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Unit information: Foundations of Econometric Theory in 2020/21

Unit name Foundations of Econometric Theory
Unit code EFIM30050
Credit points 20
Level of study H/6
Teaching block(s) Teaching Block 1 (weeks 1 - 12)
Unit director Dr. Hubner
Open unit status Not open
Pre-requisites

EFIM20011 Econometrics 1 (Minimum mark of 60%) AND
EFIM20036 Econometrics 2 (Minimum mark of 50%)

Co-requisites

None

School/department School of Economics
Faculty Faculty of Social Sciences and Law

Description

The course is taught in two parts. The first part covers statistical theory essential for econometrics. It focuses on mathematical properties of probability distributions and sample statistics and on key concepts of statistical inference (estimators, tests, p-values, confidence intervals). The second part is concerned with detailed examination of linear regression and with maximum likelihood estimation.

Intended learning outcomes

[1] A good knowledge of fundamental econometric theory

[2] To handle theoretical propositions

[3] Rigorously prove the properties of the estimators

Teaching details

Teaching will be delivered through a combination of synchronous and asynchronous sessions such as online teaching for large and small group, face-to-face small group classes (where possible) and interactive learning activities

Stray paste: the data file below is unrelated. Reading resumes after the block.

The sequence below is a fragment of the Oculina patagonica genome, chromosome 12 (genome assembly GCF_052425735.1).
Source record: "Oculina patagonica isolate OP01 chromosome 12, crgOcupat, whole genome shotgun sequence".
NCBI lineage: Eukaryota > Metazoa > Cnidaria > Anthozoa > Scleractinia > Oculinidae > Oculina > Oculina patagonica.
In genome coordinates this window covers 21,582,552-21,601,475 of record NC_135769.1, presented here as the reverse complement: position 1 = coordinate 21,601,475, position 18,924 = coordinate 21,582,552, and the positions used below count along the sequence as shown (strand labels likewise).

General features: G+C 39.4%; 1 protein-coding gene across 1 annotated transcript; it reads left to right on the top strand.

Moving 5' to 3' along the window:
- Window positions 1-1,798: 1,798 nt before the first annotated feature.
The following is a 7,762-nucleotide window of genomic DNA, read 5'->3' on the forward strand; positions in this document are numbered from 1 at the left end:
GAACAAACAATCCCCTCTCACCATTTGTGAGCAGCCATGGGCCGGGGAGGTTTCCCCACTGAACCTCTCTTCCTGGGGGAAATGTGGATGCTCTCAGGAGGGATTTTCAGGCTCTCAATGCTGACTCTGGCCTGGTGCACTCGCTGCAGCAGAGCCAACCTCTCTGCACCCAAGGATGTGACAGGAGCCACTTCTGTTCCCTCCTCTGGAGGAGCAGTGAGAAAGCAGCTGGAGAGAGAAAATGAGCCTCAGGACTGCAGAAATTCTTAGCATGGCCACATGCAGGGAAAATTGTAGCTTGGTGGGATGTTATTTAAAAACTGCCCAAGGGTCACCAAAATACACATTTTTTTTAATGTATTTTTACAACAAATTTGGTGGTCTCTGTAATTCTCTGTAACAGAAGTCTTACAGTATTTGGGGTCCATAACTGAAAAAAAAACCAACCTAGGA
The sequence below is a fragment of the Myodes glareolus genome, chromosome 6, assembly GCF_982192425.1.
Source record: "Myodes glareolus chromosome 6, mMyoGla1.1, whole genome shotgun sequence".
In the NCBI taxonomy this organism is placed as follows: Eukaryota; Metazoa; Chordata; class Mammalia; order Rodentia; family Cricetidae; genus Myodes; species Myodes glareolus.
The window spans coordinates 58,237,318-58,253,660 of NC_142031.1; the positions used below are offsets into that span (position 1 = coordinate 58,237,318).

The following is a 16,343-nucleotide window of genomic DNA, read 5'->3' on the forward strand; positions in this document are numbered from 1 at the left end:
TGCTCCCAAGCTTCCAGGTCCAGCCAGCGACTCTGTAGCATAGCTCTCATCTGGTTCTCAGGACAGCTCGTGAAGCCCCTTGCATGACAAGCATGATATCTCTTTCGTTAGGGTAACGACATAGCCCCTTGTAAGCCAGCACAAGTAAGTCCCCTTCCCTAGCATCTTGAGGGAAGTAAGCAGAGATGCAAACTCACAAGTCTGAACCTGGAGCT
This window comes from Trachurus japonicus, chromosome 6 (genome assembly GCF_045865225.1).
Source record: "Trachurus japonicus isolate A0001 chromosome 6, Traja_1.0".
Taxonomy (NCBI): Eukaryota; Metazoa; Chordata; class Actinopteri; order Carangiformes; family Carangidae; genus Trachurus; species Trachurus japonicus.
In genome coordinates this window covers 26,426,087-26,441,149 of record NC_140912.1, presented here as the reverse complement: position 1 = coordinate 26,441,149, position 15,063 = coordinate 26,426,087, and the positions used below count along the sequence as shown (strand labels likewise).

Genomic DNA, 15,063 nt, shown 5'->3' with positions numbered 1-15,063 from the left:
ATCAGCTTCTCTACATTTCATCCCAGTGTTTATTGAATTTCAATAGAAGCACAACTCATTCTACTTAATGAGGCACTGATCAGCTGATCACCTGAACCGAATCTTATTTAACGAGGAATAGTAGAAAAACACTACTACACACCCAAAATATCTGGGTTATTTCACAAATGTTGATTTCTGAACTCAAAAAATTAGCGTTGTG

Assessment Details

2 x assignments (10% each) (20%)

Online exam (80%)

Reading and References

The following textbooks cover the essential topics of the course. Students will be referred to parts of these
books as we proceed through the lectures:


Freund, J.E. Mathematical Statistics. Pearson Prentice Hall, 6th Edition, 1999. (available in the Arts and Social Sciences Library, ref. QA276 FRE)

Hogg, R.V., J. McKean and A.T. Craig. Introduction to Mathematical Statistics. Pearson Prentice Hall, 6th Edition, 2005. (available in Queen’s building Library, ref. QA276 HOG)

Greene, W.H. Econometric Analysis. Pearson Education, 7th Edition, 2012. (available in the Arts and
Social Sciences Library, ref. HB139 GRE)

Stock, J.H. and M.W. Watson. Introduction to Econometrics. Pearson Education, 3rd Edition, 2012.
(available in the Arts and Social Sciences Library, ref. HB139 STO)

The following textbooks go beyond the course content, but they may also be of interest for students:

Casella, G. and R. Berger. Statistical Inference. Duxbury Press, 2nd Edition, 2002. (available in Queen’s building library, ref. QA276 CAS)

Ruud, P.A. An Introduction to Classical Econometric Theory. Oxford University Press, 1st Edition, 2000.
(available in the Arts and Social Sciences Library, ref. HB139 RUU)

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